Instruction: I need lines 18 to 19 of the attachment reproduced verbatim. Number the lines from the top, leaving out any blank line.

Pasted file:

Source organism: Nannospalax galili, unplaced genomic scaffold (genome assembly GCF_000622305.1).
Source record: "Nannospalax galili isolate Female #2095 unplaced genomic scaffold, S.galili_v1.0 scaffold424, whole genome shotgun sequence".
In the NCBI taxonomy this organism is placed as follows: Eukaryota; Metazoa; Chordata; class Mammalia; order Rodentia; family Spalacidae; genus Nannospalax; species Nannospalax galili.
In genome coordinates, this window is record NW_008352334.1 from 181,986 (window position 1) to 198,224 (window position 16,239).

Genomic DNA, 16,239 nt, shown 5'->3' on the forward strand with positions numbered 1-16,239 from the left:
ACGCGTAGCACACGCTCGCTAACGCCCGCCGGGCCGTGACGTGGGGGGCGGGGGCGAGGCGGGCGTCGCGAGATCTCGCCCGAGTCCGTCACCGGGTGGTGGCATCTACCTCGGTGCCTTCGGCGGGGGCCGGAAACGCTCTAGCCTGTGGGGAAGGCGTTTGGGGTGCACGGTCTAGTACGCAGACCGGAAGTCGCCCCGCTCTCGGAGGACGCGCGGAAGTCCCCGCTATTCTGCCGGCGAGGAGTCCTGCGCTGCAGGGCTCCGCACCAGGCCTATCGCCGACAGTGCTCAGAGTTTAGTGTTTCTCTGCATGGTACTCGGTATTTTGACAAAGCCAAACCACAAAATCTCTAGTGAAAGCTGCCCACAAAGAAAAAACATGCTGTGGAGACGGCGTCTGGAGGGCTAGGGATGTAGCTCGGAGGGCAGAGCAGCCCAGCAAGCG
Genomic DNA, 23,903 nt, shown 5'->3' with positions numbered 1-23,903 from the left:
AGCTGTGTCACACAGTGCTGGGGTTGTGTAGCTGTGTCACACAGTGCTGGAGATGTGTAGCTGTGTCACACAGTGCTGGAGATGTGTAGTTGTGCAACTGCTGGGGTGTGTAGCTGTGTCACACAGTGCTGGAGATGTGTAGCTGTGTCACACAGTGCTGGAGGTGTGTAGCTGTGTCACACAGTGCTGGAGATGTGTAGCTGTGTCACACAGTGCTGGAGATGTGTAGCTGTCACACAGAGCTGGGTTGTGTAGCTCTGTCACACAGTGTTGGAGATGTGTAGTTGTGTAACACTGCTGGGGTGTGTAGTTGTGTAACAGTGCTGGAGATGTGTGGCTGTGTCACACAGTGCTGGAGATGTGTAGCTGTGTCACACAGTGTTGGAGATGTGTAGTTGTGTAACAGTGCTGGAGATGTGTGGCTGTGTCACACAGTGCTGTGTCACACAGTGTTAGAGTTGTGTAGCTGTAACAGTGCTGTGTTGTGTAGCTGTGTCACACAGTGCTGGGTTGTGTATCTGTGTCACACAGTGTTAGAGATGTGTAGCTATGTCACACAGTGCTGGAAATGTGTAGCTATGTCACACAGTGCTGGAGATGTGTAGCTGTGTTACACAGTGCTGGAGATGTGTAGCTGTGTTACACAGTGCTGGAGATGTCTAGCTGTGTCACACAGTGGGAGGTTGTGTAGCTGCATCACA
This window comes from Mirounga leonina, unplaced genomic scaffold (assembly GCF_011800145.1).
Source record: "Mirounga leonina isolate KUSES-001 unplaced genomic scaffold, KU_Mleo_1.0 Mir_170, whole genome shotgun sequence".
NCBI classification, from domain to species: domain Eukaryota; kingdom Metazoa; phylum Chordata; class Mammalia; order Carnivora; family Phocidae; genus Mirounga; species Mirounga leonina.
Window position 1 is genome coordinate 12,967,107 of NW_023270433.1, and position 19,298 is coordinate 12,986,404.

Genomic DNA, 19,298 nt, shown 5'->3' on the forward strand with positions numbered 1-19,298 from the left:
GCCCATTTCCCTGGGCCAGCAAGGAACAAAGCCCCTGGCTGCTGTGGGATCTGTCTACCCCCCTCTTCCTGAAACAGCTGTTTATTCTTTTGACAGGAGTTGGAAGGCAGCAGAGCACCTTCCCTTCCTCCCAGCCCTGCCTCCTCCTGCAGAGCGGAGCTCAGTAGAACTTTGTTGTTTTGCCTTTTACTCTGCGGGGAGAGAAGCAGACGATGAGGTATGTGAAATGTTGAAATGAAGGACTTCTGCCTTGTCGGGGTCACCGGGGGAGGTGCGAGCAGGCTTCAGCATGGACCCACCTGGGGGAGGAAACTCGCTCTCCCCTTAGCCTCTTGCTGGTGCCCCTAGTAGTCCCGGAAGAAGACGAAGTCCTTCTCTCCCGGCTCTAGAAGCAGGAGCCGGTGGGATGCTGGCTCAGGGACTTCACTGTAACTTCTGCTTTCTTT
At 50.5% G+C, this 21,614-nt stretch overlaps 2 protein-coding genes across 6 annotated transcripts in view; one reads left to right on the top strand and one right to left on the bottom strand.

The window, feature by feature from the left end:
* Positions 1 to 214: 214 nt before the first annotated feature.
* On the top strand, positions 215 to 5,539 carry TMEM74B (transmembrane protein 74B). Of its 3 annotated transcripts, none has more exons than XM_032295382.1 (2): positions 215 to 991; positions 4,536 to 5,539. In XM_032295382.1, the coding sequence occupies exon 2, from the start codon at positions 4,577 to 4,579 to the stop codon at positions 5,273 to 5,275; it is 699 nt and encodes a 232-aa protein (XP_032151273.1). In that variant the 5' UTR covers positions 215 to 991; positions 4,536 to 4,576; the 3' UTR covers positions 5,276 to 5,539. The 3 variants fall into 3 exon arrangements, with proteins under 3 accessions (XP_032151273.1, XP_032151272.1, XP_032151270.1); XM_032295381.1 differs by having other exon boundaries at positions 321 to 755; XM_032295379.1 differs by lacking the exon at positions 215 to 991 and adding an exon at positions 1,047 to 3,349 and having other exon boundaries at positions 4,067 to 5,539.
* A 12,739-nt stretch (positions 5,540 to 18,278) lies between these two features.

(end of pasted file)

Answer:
* On the top strand, positions 215 to 5,539 carry TMEM74B (transmembrane protein 74B). Of its 3 annotated transcripts, none has more exons than XM_032295382.1 (2): positions 215 to 991; positions 4,536 to 5,539. In XM_032295382.1, the coding sequence occupies exon 2, from the start codon at positions 4,577 to 4,579 to the stop codon at positions 5,273 to 5,275; it is 699 nt and encodes a 232-aa protein (XP_032151273.1). In that variant the 5' UTR covers positions 215 to 991; positions 4,536 to 4,576; the 3' UTR covers positions 5,276 to 5,539. The 3 variants fall into 3 exon arrangements, with proteins under 3 accessions (XP_032151273.1, XP_032151272.1, XP_032151270.1); XM_032295381.1 differs by having other exon boundaries at positions 321 to 755; XM_032295379.1 differs by lacking the exon at positions 215 to 991 and adding an exon at positions 1,047 to 3,349 and having other exon boundaries at positions 4,067 to 5,539.
* A 12,739-nt stretch (positions 5,540 to 18,278) lies between these two features.